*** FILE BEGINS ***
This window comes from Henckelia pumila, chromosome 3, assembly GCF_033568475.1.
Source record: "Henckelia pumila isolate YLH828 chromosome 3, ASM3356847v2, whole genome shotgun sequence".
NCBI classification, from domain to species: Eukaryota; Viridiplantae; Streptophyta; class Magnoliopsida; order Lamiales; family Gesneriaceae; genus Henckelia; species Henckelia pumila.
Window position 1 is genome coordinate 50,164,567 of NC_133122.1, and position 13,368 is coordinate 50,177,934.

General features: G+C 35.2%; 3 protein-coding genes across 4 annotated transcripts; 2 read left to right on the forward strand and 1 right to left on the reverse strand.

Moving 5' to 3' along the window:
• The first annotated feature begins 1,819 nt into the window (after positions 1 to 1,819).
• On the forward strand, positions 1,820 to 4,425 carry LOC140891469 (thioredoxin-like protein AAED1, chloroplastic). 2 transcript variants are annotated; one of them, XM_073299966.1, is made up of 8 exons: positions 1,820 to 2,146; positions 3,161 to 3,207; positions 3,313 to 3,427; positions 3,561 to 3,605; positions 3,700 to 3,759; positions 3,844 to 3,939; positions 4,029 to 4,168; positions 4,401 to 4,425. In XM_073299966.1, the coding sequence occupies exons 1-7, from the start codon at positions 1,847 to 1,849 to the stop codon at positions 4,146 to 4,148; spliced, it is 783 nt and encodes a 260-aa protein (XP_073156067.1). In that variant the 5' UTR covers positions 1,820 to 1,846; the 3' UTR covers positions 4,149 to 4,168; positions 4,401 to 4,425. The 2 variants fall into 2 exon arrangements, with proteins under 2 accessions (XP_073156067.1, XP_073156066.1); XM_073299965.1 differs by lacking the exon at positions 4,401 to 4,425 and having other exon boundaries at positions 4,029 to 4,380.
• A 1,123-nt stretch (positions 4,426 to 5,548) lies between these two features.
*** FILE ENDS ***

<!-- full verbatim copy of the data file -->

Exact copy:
This window comes from Henckelia pumila, chromosome 3, assembly GCF_033568475.1.
Source record: "Henckelia pumila isolate YLH828 chromosome 3, ASM3356847v2, whole genome shotgun sequence".
NCBI classification, from domain to species: Eukaryota; Viridiplantae; Streptophyta; class Magnoliopsida; order Lamiales; family Gesneriaceae; genus Henckelia; species Henckelia pumila.
Window position 1 is genome coordinate 50,164,567 of NC_133122.1, and position 13,368 is coordinate 50,177,934.

General features: G+C 35.2%; 3 protein-coding genes across 4 annotated transcripts; 2 read left to right on the forward strand and 1 right to left on the reverse strand.

Moving 5' to 3' along the window:
• The first annotated feature begins 1,819 nt into the window (after positions 1 to 1,819).
• On the forward strand, positions 1,820 to 4,425 carry LOC140891469 (thioredoxin-like protein AAED1, chloroplastic). 2 transcript variants are annotated; one of them, XM_073299966.1, is made up of 8 exons: positions 1,820 to 2,146; positions 3,161 to 3,207; positions 3,313 to 3,427; positions 3,561 to 3,605; positions 3,700 to 3,759; positions 3,844 to 3,939; positions 4,029 to 4,168; positions 4,401 to 4,425. In XM_073299966.1, the coding sequence occupies exons 1-7, from the start codon at positions 1,847 to 1,849 to the stop codon at positions 4,146 to 4,148; spliced, it is 783 nt and encodes a 260-aa protein (XP_073156067.1). In that variant the 5' UTR covers positions 1,820 to 1,846; the 3' UTR covers positions 4,149 to 4,168; positions 4,401 to 4,425. The 2 variants fall into 2 exon arrangements, with proteins under 2 accessions (XP_073156067.1, XP_073156066.1); XM_073299965.1 differs by lacking the exon at positions 4,401 to 4,425 and having other exon boundaries at positions 4,029 to 4,380.
• A 1,123-nt stretch (positions 4,426 to 5,548) lies between these two features.